To assess the anthropogenic influence on fire risk in western Canada, we utilize an event attribution framework (NASEM 2016), which aims to quantify the influence of anthropogenic forcings on the frequency (our focus in this paper) or magnitude of specific classes of extreme events. The methodology generally involves comparing the probability of a particular event’s occurrence in a world with observed emissions (ALL forcing = natural (NAT) + anthropogenic (ANT)) and in a counterfactual world (NAT only). Because direct observations of the counterfactual world are unavailable, event attribution studies typically rely on large ensembles of climate model simulations. Only a few studies have pursued the attribution of fires and wildfire risk directly, though attribution of increased temperatures and drought events can also lend insight into fire risk. Using the strong relationship between temperature and area burned, Gillett et al. (2004) detected an anthropogenic contribution to increasing area-burned trends in Canada. With a large ensemble from CESM1, Yoon et al. (2015) found a deviation in drought and fire risk between simulations that included anthropogenic forcings and those with only natural variability beginning in the 1990s and thus attributed an increased fire risk in California to human emissions. Abatzoglou and Williams (2016) found that anthropogenic signals account for approximately half of the increasing trends in fuel aridity and fire season length in the western USA. Finally, Partain et al. (2016) demonstrated that the fuel conditions leading to the severe 2015 fire season in Alaska were more likely with ALL forcings than in a counterfactual world.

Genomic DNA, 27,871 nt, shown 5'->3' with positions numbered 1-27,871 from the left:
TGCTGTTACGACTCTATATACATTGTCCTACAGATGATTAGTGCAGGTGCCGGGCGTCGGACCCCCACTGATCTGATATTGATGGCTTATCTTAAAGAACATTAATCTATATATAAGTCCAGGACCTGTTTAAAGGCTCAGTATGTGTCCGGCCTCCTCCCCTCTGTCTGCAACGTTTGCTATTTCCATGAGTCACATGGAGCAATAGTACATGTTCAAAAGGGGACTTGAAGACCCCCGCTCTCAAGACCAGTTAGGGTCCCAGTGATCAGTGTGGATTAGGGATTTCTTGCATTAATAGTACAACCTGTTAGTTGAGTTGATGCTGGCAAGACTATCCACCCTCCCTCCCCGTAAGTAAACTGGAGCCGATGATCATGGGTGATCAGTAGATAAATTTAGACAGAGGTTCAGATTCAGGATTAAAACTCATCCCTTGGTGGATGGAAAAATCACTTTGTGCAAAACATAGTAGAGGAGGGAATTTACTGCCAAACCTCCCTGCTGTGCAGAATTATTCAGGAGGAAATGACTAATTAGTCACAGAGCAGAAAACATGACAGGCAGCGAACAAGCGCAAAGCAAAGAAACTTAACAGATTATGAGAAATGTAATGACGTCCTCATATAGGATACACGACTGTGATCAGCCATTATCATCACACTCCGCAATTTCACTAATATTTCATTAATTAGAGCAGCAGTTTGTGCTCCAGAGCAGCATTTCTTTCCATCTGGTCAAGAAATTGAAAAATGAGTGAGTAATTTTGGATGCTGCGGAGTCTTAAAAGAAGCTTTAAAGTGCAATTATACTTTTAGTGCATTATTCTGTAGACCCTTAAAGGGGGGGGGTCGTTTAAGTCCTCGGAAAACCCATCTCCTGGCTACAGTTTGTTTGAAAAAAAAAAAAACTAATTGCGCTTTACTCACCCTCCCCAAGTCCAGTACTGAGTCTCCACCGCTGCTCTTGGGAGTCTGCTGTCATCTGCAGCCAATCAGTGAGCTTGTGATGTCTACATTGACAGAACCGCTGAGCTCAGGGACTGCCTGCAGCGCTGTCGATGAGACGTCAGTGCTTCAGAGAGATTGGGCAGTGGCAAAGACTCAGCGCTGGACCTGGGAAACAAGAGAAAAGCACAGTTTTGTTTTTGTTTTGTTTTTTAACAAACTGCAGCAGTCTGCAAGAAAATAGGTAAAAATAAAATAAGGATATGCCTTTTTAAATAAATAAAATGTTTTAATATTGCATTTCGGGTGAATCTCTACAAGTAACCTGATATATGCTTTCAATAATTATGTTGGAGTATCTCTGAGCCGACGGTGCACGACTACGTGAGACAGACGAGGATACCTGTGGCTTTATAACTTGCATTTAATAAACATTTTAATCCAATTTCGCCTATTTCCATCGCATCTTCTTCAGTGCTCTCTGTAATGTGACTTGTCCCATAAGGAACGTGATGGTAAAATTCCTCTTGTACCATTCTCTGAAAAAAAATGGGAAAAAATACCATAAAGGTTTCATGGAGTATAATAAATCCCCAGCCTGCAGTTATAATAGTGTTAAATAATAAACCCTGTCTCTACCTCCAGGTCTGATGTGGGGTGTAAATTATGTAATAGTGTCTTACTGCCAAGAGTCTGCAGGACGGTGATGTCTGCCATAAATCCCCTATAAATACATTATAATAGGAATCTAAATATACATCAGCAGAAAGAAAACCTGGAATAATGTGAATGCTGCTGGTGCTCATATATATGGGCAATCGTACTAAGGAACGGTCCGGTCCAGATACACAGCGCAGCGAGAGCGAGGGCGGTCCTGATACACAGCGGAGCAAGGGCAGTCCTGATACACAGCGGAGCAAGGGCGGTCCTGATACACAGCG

The goal of this paper is to use an event attribution perspective to quantify the influence of anthropogenic forcings on extreme wildfire risk in a region of western Canada that includes Fort McMurray. Fourteen metrics are utilized to define extreme fire risk on a fire-season basis for the 2011–2020 climate and the probabilities of these extreme fire seasons are compared between a scenario with ALL forcings and a counter-factual scenario with only NAT forcings. In Section 2, we introduce the observations, model, and region used in this analysis. Section 3 provides an overview of CFFDRS and the calculation of its indices. The event attribution methodology, event definitions, and results are presented in Section 4, with conclusions in Section 5.